We know less about the ocean floor than the surface of the moon. As one of the most unexplored areas of the world, multiple companies have begun to incentivize ingenuity towards exploring the oceans. Among these organizations are the Gates Foundation, the National Academy of Sciences, and X Prize.

XPrize team at Duke

Martin Brooke, second from left, and the student team with their giant drone.

Martin Brooke, an Associate Professor of Electrical and Computer Engineering at Duke, is presently leading a group of students who are working on mapping the ocean floor in an efficient way for the X Prize challenge.

Brooke said “open ended problems where you don’t know what to do” inspire him to do research about ocean engineering and design.

Martin Brooke

Martin Brooke

Collaborating with professors at the Duke Marine Lab that “strap marine sensors on whales” was a simple lead-in to starting a class about ocean engineering a few years ago. His teaching philosophy includes presenting the students with problems that make them think, “we want to do this, but we have no idea how.”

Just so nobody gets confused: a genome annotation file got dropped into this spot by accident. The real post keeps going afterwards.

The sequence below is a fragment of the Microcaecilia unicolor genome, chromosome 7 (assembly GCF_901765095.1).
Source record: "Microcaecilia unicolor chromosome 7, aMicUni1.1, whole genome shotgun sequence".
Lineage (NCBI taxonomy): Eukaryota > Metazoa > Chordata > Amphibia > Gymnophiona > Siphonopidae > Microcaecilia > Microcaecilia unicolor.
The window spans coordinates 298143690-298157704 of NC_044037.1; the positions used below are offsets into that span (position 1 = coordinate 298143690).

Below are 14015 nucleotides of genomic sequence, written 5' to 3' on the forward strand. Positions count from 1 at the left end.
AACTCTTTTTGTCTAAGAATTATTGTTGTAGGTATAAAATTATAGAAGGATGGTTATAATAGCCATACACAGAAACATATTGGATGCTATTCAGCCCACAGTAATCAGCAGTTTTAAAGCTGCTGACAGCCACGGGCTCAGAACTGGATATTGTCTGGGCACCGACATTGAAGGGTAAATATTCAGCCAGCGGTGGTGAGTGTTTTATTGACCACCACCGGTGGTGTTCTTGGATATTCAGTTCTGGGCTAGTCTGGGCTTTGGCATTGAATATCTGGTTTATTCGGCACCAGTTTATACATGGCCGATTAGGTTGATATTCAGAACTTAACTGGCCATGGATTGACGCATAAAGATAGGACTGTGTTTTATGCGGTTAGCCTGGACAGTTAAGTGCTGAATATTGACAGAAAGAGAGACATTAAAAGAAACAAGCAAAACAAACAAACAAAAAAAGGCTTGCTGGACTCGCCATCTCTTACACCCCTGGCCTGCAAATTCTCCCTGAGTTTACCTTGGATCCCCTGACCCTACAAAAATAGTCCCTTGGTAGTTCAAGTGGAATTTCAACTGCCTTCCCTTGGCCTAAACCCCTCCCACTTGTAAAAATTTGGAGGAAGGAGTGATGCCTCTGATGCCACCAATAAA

Before working on a drone that drops sensor pods down into the ocean to map the ocean floor, Brooke and his students built a sensor that could be in the ocean for a month or more and take pH readings every five seconds for a previous X Prize challenge.

Addressing the issues that many fisheries faced, he told me that he met an oyster farmer in Seattle who wished that there were pH sensors in the bay because sometimes tides bring in “waves of high pH water into the sound and kill all of the oysters without warning.” Citing climate change as the cause for this rise in pH, Brooke explained how increased carbon dioxide in the air dissolves into the water and raises the acidity. Emphasizing how “there’s not enough data on it,” it’s clear that knowing more about our oceans is beneficial economically and ecologically.

Guest Post by Sofia Sanchez, a senior at North Carolina School of Math and Science